A further explicit requirement is that organizations must obtain express consent to use sensitive personal information for secondary purposes, which is consistent with the OPC’s Consent Guidelines and Bill C-27 which in effect require express consent for collection of any sensitive information. Law 25 defines information as sensitive if, due to its nature, including medical, biometric or otherwise intimate information, or the context of its use or communication, it entails a high reasonable expectation of privacy (consistent with the OPC’s Guidelines but not contained in Bill C-27, currently).
All information including consent requests must be provided in clear and simple language, regardless of the means used to collect the personal information.
An additional new rule provides an express provision for consent by minors: consent of a minor under 14 years of age must be given by the person having parental authority or by their guardian (not provided under PIPEDA or Bill C-27; the OPC’s Consent Guidelines stipulate under 13 years).
Opt-in consent for online tracking and profiling
In addition to these enhanced transparency requirements, Law 25 goes beyond any other existing or proposed rules by requiring in effect an express opt-in consent for collection (i.e. tracking) of identification, location or profiling information using technological means. Section 8.1 of the amended law requires that before collecting such information, an organization must inform the person of the potential use of such technology (e.g. mobile location data collection; use of website cookies) and of the means to activate it. The Quebec regulator, the Commission d’accès à l’information (CAI), interprets this requirement as requiring technologies that identify, track or profile individuals to be turned off by default and that organizations must inform individuals of the means to turn them on. In other words, websites and mobile interfaces must be in “do not track” mode unless and until the user opts in to tracking.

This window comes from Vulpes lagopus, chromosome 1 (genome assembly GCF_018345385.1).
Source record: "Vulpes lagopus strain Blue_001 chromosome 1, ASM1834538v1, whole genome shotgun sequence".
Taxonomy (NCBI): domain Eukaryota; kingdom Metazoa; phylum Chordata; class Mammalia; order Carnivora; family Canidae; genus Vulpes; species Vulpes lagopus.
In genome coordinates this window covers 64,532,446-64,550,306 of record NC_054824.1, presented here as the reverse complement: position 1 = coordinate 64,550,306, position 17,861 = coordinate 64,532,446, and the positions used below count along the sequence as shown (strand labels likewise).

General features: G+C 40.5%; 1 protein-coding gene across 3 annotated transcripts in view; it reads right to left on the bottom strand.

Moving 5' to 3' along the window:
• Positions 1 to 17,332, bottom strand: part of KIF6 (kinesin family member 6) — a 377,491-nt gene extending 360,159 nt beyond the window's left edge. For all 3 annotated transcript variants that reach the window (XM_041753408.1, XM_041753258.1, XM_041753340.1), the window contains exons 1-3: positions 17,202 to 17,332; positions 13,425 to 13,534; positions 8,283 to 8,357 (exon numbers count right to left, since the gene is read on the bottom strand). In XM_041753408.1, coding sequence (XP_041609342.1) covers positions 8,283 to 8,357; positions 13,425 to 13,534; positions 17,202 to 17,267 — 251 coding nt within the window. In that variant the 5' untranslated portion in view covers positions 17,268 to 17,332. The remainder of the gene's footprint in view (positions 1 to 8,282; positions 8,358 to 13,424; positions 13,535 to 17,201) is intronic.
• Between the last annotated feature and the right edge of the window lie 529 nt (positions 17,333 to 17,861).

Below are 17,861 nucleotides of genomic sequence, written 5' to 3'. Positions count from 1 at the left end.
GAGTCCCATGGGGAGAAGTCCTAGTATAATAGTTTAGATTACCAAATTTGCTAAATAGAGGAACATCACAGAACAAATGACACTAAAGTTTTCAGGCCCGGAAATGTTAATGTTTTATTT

A significant impact of the new opt-in requirement will be in effect to mandate the use of cookie banners which, while required under EU law and, in an opt-out form, under the California Consumer Privacy Act and similar other US state laws, to date are not mandatory in Canada. Aligning with these other existing rules, many websites directed at Canadians now include cookie banners providing for an opt-in to data tracking. The Law 25 rule will make such an opt-in mandatory for data collected from Quebec residents, with the practical result that such a functionality in effect will be the norm for all websites directed at Canadians generally given the impracticality of differentiating those directed at Quebeckers as distinct from other Canadians.